Analysis of employers’ submissions to the gender pay gap reporting service show that one in 10 employers have not complied with the regulations this year. For those that have, the median figure for the hourly pay gap rose from 9.5% to 10.4%, meaning women earn 90p for every pound earned by a man.
A total of 9,626 employers submitted their 2020-21 gender pay gap by the 5 October deadline, a 6.6% drop on the number to report on time in 2018-19, the last comparable year available.
Enforcement of gender pay gap reporting was suspended in 2019-20 because of the pandemic resulting in 35.8% fewer employers submitting their data compared to the previous year.
Compared with the total number who submitted GPG data in 2018-19, this year’s total submissions – including those employers who have submitted late – stands at 9,715, 10.4% fewer than the total figure of 10,841 for 2018-19.
Charles Cotton, senior policy adviser for reward and recognition at the CIPD, said: “It’s disappointing that the number of organisations reporting their gender pay gap has fallen. We encourage those who haven’t yet reported to do so as soon as possible, otherwise they risk enforcement action and possible damage to their reputation.
“Evidence suggests that economically, women have been adversely and disproportionately affected by the Covid-19 pandemic and now is not a time to be taking the foot off the pedal when it comes to equality in the workplace.”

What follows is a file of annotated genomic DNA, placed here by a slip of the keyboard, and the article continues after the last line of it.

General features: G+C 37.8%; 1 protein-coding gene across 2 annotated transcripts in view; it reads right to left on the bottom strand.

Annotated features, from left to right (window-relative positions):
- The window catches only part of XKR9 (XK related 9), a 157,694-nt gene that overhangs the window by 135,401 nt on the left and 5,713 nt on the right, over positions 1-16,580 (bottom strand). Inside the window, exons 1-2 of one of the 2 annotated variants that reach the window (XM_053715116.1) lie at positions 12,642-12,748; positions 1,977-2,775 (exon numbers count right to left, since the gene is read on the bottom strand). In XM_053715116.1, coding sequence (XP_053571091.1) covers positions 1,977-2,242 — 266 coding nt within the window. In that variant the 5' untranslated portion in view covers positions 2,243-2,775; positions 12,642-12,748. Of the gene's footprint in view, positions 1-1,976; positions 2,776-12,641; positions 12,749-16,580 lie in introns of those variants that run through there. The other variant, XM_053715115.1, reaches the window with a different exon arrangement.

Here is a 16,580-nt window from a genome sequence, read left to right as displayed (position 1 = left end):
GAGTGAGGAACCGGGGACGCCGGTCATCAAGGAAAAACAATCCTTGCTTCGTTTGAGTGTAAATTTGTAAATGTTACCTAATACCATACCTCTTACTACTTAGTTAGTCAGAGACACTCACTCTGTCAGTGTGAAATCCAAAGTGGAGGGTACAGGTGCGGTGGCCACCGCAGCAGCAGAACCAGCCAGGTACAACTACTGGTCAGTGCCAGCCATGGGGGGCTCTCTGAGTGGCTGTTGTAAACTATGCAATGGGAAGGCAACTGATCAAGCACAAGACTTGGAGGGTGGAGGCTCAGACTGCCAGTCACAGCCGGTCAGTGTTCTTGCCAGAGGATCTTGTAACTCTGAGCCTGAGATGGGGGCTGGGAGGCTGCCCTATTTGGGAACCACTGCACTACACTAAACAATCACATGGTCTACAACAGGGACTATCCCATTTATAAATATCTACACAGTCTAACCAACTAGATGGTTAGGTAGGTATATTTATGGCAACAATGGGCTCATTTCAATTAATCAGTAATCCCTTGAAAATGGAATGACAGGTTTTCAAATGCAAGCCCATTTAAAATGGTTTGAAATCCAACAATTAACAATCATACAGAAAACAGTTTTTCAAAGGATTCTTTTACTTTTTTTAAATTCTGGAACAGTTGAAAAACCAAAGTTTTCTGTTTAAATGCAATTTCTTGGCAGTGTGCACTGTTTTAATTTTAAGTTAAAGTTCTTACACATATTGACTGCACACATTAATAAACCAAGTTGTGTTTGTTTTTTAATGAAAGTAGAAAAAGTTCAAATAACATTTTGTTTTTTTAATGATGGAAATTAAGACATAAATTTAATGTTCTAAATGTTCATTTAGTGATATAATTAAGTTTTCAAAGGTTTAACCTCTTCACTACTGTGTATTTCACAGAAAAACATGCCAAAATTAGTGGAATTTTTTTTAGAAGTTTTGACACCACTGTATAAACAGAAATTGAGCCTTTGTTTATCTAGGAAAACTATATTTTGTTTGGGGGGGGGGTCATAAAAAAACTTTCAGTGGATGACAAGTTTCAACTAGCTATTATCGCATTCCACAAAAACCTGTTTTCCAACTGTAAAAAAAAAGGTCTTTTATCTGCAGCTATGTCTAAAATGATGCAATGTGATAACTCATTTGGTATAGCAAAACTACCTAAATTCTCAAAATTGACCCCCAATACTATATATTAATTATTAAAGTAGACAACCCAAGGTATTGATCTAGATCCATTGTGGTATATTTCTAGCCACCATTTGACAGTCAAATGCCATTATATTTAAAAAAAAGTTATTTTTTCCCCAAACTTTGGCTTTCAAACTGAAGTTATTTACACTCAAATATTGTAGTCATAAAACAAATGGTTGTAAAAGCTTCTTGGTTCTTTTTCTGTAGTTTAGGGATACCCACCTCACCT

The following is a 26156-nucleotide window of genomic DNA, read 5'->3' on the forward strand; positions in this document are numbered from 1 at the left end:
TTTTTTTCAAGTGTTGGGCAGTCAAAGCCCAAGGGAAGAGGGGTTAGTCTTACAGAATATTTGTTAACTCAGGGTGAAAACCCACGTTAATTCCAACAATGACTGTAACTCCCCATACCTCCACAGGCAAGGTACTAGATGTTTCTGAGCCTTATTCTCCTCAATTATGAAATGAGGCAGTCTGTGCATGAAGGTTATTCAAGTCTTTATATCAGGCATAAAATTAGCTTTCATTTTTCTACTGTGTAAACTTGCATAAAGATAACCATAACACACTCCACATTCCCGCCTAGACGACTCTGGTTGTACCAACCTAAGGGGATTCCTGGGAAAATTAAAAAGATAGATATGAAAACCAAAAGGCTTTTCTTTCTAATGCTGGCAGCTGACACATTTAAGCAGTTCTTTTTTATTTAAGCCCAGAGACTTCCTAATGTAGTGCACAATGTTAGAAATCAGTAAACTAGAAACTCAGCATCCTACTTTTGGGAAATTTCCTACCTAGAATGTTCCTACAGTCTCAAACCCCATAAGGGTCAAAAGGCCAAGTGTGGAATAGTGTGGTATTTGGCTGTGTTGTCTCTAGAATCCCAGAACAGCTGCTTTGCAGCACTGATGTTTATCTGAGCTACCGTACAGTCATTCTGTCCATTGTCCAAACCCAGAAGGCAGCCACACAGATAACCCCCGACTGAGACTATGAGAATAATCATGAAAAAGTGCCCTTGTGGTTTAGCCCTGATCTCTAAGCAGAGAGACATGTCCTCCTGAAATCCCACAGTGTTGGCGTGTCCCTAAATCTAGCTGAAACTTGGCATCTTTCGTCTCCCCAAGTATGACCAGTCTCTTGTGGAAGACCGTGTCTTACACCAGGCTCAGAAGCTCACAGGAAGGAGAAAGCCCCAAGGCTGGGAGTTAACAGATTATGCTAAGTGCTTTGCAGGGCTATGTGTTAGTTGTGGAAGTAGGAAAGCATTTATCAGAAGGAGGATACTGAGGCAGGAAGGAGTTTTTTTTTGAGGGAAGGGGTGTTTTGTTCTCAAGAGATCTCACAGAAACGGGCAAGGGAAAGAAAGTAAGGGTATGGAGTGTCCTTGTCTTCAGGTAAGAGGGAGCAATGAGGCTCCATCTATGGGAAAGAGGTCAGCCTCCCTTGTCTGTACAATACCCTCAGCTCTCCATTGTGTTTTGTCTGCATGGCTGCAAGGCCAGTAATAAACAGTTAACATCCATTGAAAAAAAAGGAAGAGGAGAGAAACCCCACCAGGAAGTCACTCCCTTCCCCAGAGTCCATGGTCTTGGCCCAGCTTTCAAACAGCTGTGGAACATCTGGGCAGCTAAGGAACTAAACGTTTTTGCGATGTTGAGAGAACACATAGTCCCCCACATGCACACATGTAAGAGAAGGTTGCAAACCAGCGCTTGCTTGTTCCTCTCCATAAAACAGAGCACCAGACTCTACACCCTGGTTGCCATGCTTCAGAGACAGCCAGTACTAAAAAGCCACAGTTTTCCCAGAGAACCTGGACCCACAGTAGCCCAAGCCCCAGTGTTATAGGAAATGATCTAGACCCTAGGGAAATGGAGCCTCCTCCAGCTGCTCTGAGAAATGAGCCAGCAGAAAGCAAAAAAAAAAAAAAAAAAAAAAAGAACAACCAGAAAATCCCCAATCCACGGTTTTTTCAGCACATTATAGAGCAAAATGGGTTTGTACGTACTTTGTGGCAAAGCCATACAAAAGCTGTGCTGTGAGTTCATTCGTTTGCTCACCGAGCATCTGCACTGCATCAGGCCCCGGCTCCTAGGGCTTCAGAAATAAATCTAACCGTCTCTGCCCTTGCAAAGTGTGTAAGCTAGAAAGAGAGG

Gender pay gap
The CIPD is among those calling for accompanying narratives and action plans to be mandatory alongside the reporting of gender pay gap figures.
“It’s more important than ever that employers don’t just report figures,” added Cotton. “Instead, they need to fully engage and understand the reason for any gap and be transparent about how they plan to tackle it and improve gender equality in the workplace.”
As reported earlier this week, the UK gender pay gap reporting regime is more lenient in comparison with similar regulations in Spain and France where the the threshold for employer size is much lower and statutory enforcement is more severe.
CIPD analysis found that the number of employers reporting in Yorkshire and the Humber was down by 16%, West Midlands by 15% and Scotland and Wales by 14%.
The headline median figure for hourly earning has got worse – rising from 9.5% in 2019 to 10.4% but the mean figure is virtually unchanged at 13.3%
The highest median hourly gaps were reported in London (12.4%) and the South East (11.6%). The median was lowest in Wales (7.2%) and Scotland (7.6%).
By sector, education continued to have the worse pay gap (26%), followed by financial services (24%) and construction (24%). The healthcare sector (0.5%), accommodation and food (0.1%) and private household services (+0.8%) were closest to pay equity.
Of the employers that had reported by the deadline of 5 October, BBC analysis showed that 7,572 reported a pay gap which favoured men, 1,286 had a gap favouring women and 770 reported no pay gap.